Both Kia and Hyundai were recently slapped for embellishing their respective fuel economies, something that was blamed on procedural errors. Both companies promised to pay owners for the extra fuel consumption, however, a move that will amount to quite a hefty sum. The companies have made good on that claim, setting aside a combined $412 million to reimburse owners.
Both companies were found to have exaggerated the fuel economies of 13 vehicle models available in the United States by the Environmental Protection Agency. This amounted to nearly 900,000 vehicles, a figure large enough to penalize the manufacturers millions of dollars in reimbursements. For its part, Kia will pay out $187 million, and Hyundai will pay out $225 million.
The false fuel economy advertisement was said to have started back in 2010, and to affect 2011 through 2013 vehicle models. At the end of the probe, the two companies ended up having to reduce the fuel economy claims for the cars, the largest adjustment that has ever taken place. In most instances, the mileage claims were reduced between 1 and 4 MPG.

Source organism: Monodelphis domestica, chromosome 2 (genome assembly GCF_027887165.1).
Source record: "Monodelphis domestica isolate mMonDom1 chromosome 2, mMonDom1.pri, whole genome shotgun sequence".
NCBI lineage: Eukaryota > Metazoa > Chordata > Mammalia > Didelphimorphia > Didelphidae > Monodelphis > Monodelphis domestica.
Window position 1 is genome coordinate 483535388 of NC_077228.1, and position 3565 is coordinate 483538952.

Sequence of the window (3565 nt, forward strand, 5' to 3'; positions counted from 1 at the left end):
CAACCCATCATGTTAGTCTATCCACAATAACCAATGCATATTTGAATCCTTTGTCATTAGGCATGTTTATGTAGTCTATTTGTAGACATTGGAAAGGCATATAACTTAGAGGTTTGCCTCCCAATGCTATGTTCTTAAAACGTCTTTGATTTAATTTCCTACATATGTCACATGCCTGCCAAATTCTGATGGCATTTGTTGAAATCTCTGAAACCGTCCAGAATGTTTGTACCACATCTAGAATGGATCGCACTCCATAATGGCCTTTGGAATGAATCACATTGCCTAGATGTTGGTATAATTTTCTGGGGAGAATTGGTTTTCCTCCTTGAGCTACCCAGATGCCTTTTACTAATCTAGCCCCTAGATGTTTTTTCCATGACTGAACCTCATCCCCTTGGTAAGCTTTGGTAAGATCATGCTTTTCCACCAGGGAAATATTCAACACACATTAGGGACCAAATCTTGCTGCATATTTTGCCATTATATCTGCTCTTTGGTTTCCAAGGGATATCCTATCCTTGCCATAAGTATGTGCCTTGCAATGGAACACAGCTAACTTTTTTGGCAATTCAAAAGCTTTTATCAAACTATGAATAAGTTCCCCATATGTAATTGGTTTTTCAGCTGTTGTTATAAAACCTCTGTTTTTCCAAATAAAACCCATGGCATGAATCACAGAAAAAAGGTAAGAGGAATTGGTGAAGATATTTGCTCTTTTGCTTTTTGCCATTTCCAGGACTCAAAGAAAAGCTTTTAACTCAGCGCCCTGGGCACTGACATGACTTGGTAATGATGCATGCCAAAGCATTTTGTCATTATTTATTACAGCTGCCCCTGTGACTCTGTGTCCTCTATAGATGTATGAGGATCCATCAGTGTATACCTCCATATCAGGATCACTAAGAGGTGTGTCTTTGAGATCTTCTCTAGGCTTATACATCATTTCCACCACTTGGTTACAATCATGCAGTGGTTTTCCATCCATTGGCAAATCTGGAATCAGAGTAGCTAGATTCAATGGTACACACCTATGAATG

Vehicle owners will be sent debit cards with a specific amount of funds unique to them, which is based on the vehicle they own and how many miles they have driven. Hyundai's CEO is quoted by Auto Blog as being "extremely sorry" about the mileage errors, with both companies stating that the mistakes were not an intentional effort to mislead consumers.
[via Auto Blog]